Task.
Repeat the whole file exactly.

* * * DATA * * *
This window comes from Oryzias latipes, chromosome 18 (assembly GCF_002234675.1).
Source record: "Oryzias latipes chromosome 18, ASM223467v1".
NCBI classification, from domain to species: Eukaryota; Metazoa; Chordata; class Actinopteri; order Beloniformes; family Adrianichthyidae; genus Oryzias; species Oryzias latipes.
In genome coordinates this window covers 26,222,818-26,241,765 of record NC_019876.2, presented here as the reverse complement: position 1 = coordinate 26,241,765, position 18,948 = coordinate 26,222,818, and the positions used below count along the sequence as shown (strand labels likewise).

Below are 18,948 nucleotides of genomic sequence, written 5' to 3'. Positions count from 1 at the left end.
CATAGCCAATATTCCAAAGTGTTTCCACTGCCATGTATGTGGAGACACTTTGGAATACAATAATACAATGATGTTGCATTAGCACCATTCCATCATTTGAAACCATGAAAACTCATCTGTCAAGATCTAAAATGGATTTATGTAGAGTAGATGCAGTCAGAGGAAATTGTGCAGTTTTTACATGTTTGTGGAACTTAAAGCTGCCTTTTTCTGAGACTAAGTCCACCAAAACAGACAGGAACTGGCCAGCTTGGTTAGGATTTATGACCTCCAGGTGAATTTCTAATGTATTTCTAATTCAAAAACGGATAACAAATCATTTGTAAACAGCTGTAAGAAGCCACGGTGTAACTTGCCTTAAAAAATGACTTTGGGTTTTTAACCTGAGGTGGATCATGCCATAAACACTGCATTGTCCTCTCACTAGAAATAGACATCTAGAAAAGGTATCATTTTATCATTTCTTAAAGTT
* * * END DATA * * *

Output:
This window comes from Oryzias latipes, chromosome 18 (assembly GCF_002234675.1).
Source record: "Oryzias latipes chromosome 18, ASM223467v1".
NCBI classification, from domain to species: Eukaryota; Metazoa; Chordata; class Actinopteri; order Beloniformes; family Adrianichthyidae; genus Oryzias; species Oryzias latipes.
In genome coordinates this window covers 26,222,818-26,241,765 of record NC_019876.2, presented here as the reverse complement: position 1 = coordinate 26,241,765, position 18,948 = coordinate 26,222,818, and the positions used below count along the sequence as shown (strand labels likewise).

Below are 18,948 nucleotides of genomic sequence, written 5' to 3'. Positions count from 1 at the left end.
CATAGCCAATATTCCAAAGTGTTTCCACTGCCATGTATGTGGAGACACTTTGGAATACAATAATACAATGATGTTGCATTAGCACCATTCCATCATTTGAAACCATGAAAACTCATCTGTCAAGATCTAAAATGGATTTATGTAGAGTAGATGCAGTCAGAGGAAATTGTGCAGTTTTTACATGTTTGTGGAACTTAAAGCTGCCTTTTTCTGAGACTAAGTCCACCAAAACAGACAGGAACTGGCCAGCTTGGTTAGGATTTATGACCTCCAGGTGAATTTCTAATGTATTTCTAATTCAAAAACGGATAACAAATCATTTGTAAACAGCTGTAAGAAGCCACGGTGTAACTTGCCTTAAAAAATGACTTTGGGTTTTTAACCTGAGGTGGATCATGCCATAAACACTGCATTGTCCTCTCACTAGAAATAGACATCTAGAAAAGGTATCATTTTATCATTTCTTAAAGTT